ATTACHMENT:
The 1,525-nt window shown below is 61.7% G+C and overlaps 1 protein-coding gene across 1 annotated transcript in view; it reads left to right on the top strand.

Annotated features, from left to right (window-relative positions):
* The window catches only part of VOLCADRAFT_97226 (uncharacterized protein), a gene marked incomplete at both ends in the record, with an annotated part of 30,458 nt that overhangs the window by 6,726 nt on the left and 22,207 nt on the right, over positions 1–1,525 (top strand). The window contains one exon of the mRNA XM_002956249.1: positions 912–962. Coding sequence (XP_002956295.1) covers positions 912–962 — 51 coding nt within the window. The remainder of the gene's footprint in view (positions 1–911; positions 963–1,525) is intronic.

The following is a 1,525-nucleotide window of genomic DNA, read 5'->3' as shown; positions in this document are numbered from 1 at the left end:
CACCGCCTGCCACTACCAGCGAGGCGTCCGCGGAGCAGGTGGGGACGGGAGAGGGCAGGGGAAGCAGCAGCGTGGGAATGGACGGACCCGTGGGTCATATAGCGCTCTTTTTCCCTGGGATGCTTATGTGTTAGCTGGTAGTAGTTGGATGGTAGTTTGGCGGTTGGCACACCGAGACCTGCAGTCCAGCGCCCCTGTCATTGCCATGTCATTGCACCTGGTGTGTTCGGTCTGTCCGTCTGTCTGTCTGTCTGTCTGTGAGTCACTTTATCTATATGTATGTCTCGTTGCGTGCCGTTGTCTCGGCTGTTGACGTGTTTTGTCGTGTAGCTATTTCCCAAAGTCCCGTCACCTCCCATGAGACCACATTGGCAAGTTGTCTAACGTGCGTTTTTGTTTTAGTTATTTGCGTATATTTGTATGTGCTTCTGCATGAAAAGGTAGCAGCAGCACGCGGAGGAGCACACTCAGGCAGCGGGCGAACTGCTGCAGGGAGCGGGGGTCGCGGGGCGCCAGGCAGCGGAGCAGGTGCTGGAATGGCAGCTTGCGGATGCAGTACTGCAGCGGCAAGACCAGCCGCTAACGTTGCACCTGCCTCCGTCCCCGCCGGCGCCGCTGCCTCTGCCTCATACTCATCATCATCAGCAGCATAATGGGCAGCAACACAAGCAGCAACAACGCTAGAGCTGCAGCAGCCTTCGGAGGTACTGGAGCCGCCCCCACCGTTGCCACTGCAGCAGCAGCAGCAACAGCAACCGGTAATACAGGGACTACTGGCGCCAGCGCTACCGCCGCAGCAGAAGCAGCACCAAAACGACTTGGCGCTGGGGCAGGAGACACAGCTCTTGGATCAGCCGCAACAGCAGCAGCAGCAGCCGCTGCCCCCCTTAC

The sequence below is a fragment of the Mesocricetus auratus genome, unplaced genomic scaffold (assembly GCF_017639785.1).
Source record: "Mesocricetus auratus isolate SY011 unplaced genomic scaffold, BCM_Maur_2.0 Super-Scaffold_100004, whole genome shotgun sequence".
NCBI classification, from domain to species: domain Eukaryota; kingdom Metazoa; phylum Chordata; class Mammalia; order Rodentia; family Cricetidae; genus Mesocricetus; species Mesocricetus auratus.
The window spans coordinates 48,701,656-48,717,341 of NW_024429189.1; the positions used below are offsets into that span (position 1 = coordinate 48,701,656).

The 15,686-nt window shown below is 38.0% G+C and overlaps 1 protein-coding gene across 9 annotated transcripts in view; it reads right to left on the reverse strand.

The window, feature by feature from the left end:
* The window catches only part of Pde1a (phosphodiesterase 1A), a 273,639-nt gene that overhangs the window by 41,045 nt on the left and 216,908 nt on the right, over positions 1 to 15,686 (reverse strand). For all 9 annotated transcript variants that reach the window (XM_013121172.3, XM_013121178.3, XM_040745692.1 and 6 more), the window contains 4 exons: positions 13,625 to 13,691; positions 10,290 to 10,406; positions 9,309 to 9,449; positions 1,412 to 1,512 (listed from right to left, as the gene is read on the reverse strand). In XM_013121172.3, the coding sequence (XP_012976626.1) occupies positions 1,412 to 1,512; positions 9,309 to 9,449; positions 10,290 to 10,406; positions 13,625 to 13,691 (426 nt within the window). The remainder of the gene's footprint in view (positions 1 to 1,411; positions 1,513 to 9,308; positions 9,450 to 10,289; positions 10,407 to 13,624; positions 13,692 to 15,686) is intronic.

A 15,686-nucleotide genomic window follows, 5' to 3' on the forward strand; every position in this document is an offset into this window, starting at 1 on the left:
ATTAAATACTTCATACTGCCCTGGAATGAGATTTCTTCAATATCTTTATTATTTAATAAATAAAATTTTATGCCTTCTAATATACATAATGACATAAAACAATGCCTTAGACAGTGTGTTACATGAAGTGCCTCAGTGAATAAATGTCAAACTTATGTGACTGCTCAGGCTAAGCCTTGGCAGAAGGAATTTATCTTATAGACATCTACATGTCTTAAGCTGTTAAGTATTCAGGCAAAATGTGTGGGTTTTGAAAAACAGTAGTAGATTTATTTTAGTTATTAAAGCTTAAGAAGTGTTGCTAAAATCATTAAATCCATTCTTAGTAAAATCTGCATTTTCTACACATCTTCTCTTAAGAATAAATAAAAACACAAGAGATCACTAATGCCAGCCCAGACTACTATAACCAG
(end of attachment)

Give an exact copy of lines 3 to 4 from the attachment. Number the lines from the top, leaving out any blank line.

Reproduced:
* The window catches only part of VOLCADRAFT_97226 (uncharacterized protein), a gene marked incomplete at both ends in the record, with an annotated part of 30,458 nt that overhangs the window by 6,726 nt on the left and 22,207 nt on the right, over positions 1–1,525 (top strand). The window contains one exon of the mRNA XM_002956249.1: positions 912–962. Coding sequence (XP_002956295.1) covers positions 912–962 — 51 coding nt within the window. The remainder of the gene's footprint in view (positions 1–911; positions 963–1,525) is intronic.

The following is a 1,525-nucleotide window of genomic DNA, read 5'->3' as shown; positions in this document are numbered from 1 at the left end: